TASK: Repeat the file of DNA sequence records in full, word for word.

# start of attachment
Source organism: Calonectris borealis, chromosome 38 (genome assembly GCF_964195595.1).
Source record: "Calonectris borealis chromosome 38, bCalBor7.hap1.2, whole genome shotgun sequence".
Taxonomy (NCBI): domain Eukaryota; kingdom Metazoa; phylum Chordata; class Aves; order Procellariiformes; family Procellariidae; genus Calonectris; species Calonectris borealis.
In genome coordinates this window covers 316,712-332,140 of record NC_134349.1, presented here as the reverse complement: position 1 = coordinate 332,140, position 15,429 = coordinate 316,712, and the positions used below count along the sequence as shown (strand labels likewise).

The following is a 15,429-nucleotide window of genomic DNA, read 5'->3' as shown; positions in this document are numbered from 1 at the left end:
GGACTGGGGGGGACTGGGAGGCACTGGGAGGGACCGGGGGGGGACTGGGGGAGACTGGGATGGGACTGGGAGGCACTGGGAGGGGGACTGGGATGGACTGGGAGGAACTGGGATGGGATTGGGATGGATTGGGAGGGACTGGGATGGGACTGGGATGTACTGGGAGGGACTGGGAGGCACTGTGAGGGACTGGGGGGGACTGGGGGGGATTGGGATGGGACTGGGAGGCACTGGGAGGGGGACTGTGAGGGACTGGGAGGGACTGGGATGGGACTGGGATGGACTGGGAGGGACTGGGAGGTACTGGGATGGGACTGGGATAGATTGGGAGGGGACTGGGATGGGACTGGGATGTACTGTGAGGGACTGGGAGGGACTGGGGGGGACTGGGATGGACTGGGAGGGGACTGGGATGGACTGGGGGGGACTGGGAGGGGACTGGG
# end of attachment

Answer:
Source organism: Calonectris borealis, chromosome 38 (genome assembly GCF_964195595.1).
Source record: "Calonectris borealis chromosome 38, bCalBor7.hap1.2, whole genome shotgun sequence".
Taxonomy (NCBI): domain Eukaryota; kingdom Metazoa; phylum Chordata; class Aves; order Procellariiformes; family Procellariidae; genus Calonectris; species Calonectris borealis.
In genome coordinates this window covers 316,712-332,140 of record NC_134349.1, presented here as the reverse complement: position 1 = coordinate 332,140, position 15,429 = coordinate 316,712, and the positions used below count along the sequence as shown (strand labels likewise).

The following is a 15,429-nucleotide window of genomic DNA, read 5'->3' as shown; positions in this document are numbered from 1 at the left end:
GGACTGGGGGGGACTGGGAGGCACTGGGAGGGACCGGGGGGGGACTGGGGGAGACTGGGATGGGACTGGGAGGCACTGGGAGGGGGACTGGGATGGACTGGGAGGAACTGGGATGGGATTGGGATGGATTGGGAGGGACTGGGATGGGACTGGGATGTACTGGGAGGGACTGGGAGGCACTGTGAGGGACTGGGGGGGACTGGGGGGGATTGGGATGGGACTGGGAGGCACTGGGAGGGGGACTGTGAGGGACTGGGAGGGACTGGGATGGGACTGGGATGGACTGGGAGGGACTGGGAGGTACTGGGATGGGACTGGGATAGATTGGGAGGGGACTGGGATGGGACTGGGATGTACTGTGAGGGACTGGGAGGGACTGGGGGGGACTGGGATGGACTGGGAGGGGACTGGGATGGACTGGGGGGGACTGGGAGGGGACTGGG